420, it’s a magic number. It’s all over dating apps and apartment listings (“4/20 friendly!”) movies and TV — most of the clocks in Pulp Fiction are set to 4:20 and the football scoreboard in Fast Times at Ridgemont High reads 42-0. But what does 4/20 actually mean? Where did this strange code-slash-holiday come from? Here’s how 4/20 became the stoner secret handshake, Weed Christmas and the ideal time of day to light up, all baked into one.
The True Story of 4/20: Reminiscing With the Waldos
The theories surrounding 4/20’s origins are numerous. Some claim it was the police radio code for marijuana marijuana offenses in progress (not true) while others said 4/20 was the penal code for cannabis crimes in California (also not true).
The true story of 4/20’s origins begin, as so many great weed tales do, near San Francisco in 1971. Teenagers at San Rafael High School got their hands on a map that purportedly showed the way to a field of weed in nearby Point Reyes. In perfect Goonies fashion, five friends decided they would seek out this leafy treasure together. The group – who dubbed themselves “the Waldos” because they hung out together by a wall – met every day after school at 4:20 pm for weeks to pursue this noble quest. While they never found the fabled field of green, they smoked a lot of weed while searching for it. 4/20 became the Waldos’ code for both cannabis and consuming it. They even printed the numbers on a tie-dyed flag, complete with a marijuana leaf, which lives today in a San Francisco bank vault. The flag is concrete evidence that they were the originators of 4/20.
I reached out to the Waldos, who still remain friends today, to find out more about this flag and being the founding fathers of 4/20 .
“The flag was created by a girl named Patty Young at San Rafael High School,” they recollect. “It was a project she decided to do in her art class, and surprisingly her art teacher was totally cool with it, even though marijuana was extremely, highly illegal.” Along with the flag, the Waldos’ bank vault contains Patty Young’s official school records showing the art class where she created the flag, plus other items that prove the group came up with 4/20. “We call Patty the Betsy Ross of the Waldos,” they said.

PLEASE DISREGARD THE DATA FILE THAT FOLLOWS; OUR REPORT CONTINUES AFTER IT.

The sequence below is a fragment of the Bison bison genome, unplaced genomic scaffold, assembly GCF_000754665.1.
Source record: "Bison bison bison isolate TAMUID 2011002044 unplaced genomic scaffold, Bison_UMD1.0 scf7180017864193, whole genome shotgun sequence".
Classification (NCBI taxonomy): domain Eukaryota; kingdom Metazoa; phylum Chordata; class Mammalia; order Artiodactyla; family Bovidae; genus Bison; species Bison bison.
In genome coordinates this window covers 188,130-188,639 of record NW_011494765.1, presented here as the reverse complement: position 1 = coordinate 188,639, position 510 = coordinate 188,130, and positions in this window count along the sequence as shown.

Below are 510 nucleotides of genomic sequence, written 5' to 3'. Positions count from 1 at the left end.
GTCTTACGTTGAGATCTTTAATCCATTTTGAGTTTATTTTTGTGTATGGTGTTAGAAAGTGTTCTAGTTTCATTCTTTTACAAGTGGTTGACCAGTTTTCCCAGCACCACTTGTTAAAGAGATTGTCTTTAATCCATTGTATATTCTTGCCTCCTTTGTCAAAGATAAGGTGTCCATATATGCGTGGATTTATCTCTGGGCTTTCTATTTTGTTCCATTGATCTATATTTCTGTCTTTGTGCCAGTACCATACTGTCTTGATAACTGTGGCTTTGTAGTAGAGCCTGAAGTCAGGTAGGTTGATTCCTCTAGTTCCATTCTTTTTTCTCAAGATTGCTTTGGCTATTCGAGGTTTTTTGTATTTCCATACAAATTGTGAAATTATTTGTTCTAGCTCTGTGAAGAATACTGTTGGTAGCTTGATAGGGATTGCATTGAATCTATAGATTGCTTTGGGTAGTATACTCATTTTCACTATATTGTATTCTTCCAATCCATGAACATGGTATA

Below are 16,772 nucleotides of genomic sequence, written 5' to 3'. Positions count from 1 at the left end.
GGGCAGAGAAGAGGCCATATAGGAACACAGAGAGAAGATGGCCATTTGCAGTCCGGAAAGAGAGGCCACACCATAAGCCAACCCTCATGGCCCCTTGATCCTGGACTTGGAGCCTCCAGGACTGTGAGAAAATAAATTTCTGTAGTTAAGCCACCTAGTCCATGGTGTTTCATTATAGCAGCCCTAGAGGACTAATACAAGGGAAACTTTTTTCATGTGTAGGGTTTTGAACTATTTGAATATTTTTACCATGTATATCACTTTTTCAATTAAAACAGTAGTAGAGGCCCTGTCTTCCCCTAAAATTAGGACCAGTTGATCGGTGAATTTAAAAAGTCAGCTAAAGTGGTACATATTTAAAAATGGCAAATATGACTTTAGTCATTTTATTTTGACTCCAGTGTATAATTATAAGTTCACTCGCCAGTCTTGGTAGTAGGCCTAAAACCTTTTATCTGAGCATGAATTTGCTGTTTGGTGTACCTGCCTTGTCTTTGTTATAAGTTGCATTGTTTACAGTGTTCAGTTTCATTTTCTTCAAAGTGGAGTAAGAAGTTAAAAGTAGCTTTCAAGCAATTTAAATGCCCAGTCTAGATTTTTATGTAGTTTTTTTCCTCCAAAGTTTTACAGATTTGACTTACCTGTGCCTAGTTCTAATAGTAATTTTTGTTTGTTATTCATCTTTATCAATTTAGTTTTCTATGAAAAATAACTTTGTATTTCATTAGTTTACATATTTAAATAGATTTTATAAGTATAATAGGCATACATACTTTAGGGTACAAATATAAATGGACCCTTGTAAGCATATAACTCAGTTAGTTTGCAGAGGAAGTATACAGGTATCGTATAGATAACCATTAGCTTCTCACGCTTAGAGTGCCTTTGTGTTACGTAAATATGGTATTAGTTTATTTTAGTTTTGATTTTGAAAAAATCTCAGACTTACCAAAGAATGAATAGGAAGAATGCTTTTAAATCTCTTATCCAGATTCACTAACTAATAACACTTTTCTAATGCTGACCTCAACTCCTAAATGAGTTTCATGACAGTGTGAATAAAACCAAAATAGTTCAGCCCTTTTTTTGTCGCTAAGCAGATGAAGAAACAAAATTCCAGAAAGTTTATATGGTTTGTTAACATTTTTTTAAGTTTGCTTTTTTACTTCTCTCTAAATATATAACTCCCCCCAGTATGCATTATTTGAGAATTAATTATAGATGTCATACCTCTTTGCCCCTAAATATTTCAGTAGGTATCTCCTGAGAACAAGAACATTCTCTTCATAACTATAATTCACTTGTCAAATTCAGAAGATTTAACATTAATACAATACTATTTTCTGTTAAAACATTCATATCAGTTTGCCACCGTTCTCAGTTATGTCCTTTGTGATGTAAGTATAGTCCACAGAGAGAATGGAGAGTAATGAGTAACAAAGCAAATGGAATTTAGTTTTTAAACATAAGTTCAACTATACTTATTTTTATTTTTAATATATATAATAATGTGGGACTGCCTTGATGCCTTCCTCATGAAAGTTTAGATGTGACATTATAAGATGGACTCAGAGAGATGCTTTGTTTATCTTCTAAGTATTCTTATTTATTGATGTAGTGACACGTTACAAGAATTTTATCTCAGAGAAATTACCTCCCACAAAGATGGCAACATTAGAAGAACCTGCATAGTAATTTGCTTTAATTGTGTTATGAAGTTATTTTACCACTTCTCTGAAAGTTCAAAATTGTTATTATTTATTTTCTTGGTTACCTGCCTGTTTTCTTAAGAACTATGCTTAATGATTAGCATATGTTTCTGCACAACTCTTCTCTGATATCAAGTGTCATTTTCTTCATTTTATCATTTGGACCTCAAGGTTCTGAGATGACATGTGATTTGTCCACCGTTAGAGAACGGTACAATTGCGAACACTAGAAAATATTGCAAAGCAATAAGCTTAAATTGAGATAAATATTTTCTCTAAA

“Back then, we were a band of comedic desperados, united as a Waldo hippie brotherhood, constantly challenged with the task of secrecy and evading parents, coaches, cops and security, educators, business operators and property owners. ”
When I asked the Waldos how they managed to hang on to Young’s flag for 50 years, it’s clear that even as kids, it was very special to them. “Patty created the flag not only because 4/20 itself was so different, secret and unique at that time, but to represent the entire unique Waldos culture, viewpoint, lexicon and outside-the-box adventures we were having,” Waldo Steve Capper said. “When she and our dear mutual friend, Kenny Blumenthal, presented the flag to me, I was very honored that the entire Waldos culture was even identified and recognized outside of our own Waldos group. So the flag has always been treasured and taken care of.”
4/20 usage spread further when Waldo Steve went to college in San Diego, and hung Patty Young’s handmade flag in his dorm room, exposing many other young people to Waldo 420 culture. The flag also served a practical purpose: Waldo Dave Reddix remembers “us putting it on a stick at rock concerts so we could find each other in a massive sea of people when there were no cell phones.”
4/20 Meets the Grateful Dead
But how did teen stoner slang in the 1970s evolve to become universal weed lingo and a massive international holiday? Through the Grateful Dead. The Waldos were only a few degrees of separation from members of the band, and as their circle increasingly adopted 4/20 as shorthand for marijuana, the Dead began to as well.
Although the Waldos used the term 4/20 with the Grateful Dead family, organization, and friends for decades, I asked them if there was a specific moment when they realized that their high school rallying cry had gone national. “The first hard evidence we had ever seen [of 4/20’s reach] was bottles of Olde 4-20 Deadhead Draft beer which we came upon in the 1990s.” But it wasn’t until 1990 that 4/20 came into the national lexicon. At a Grateful Dead show in Oakland, High Times reporter Steve Bloom was handed a flyer telling people to smoke at 4:20 pm on 4/20. Bloom says that at the time, 4/20 was “a bit of stoner slang I’d never heard of.” The actual text of the fateful flyer is truly amazing: